Long Standing Japanese animation house Studio Ghibli is at the heart of the anime world, much loved by people of all ages. A true global treasure, whose animated masterpieces will continue well into the hearts of future generations. Even if you’re not a dedicated anime fan, you’ll like be aware of the Studio Ghibli name, you might even be aware of some of their more known animated features.
After the great Hayao Miyazaki’s retirement, several of his disciples banded together to make a studio of their very own: Studio Ponoc. This is a brand new studio to add to your catalogue of curiously crafted animated memories, as they’re sure to carry on making anime magic. Studio Ponoc is the baby of Hiromasa Yonebayashi and Yoshiaki Nishimura (previously of Studio Ghibli). They’ve finished their debut animated feature Mary And The Witch’s Flower and are ready to present it to the world for us to see and make our judgement. Based on the 1971 novel ‘The Little Broomstick’, Mary And The Witch’s Flower brings this beloved novel to life.
I recently had the opportunity to see Mary And The Witch’s Flower at one of BFI’s cosey 36-seated screening rooms at their Stephen Street venue. There was great anticipation in the room as the projector began to roll, or in the digital world when the projectionist pressed play.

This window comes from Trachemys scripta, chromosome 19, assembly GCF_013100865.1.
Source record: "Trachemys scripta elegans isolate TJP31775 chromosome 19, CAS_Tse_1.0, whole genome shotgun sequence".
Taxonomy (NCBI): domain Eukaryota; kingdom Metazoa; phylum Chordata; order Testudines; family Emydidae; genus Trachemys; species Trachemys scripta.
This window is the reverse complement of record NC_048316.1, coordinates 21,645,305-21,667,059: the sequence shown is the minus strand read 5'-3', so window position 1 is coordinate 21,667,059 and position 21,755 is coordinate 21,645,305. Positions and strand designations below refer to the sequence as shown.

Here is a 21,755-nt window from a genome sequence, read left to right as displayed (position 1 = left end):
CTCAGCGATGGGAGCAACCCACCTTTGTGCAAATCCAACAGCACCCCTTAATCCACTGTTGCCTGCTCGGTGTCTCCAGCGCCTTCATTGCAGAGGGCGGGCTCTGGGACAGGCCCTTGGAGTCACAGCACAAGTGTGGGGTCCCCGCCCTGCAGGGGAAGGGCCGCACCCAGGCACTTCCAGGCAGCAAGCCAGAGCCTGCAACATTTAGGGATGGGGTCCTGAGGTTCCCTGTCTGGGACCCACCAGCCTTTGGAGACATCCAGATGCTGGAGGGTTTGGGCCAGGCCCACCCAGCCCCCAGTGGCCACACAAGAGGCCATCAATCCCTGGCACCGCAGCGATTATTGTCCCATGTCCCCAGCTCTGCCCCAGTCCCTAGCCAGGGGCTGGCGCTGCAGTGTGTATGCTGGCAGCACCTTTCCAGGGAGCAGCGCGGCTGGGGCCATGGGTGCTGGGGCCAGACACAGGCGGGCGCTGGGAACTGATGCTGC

The story begins with Mary settling into the home of her great-aunt, where she will be staying for a short while during the summer months, whilst she awaits the school term to commence. Her adventures begin when she meets cats Tib and Fib, feline friends of local boy Peter. Led through the woods she comes across a rare, beautiful flower which grows but once every seven years. This one small blooming treasure brings one big adventure. This small, fascinating flower is known as the Witch’s Flower and Mary soon discovers it enables the holder to temporarily yield magic. Led by a little broomstick, Mary’s flight-full adventure awaits as she is whisked away to a magical school known as Endor College – very Harry Potter for all you HP fans out there! Mary proves to be a natural with magic, but her magic is only temporary and the truth about the source of her magic unravels and dangers await. And so, Mary’s adventures begin.
Mary And The Witch’s Flower has beautifully crafted animation and a simple, yet sweet storyline to help complete the package. I wasn’t quite sold with the English-language dubbing. Admittedly you do wonder when a film is dubbed, what exactly gets lost in translation?
There is a nostalgic feel with the animation style, as you would expect from talents who previously worked alongside Miyazaki and it is sweet enough to tickle those taste buds and wonder what’s next.
As part of Discover Tuesdays, we are screening an advance screening of Mary And The Witch’s Flower on Tuesday 10 April. You’ll be able to experience in English subtitles with the beautiful Japanese language. The official release date is Friday 4 May – see it weeks before its release!
Hop House 13 is proud to present Discover Tuesdays.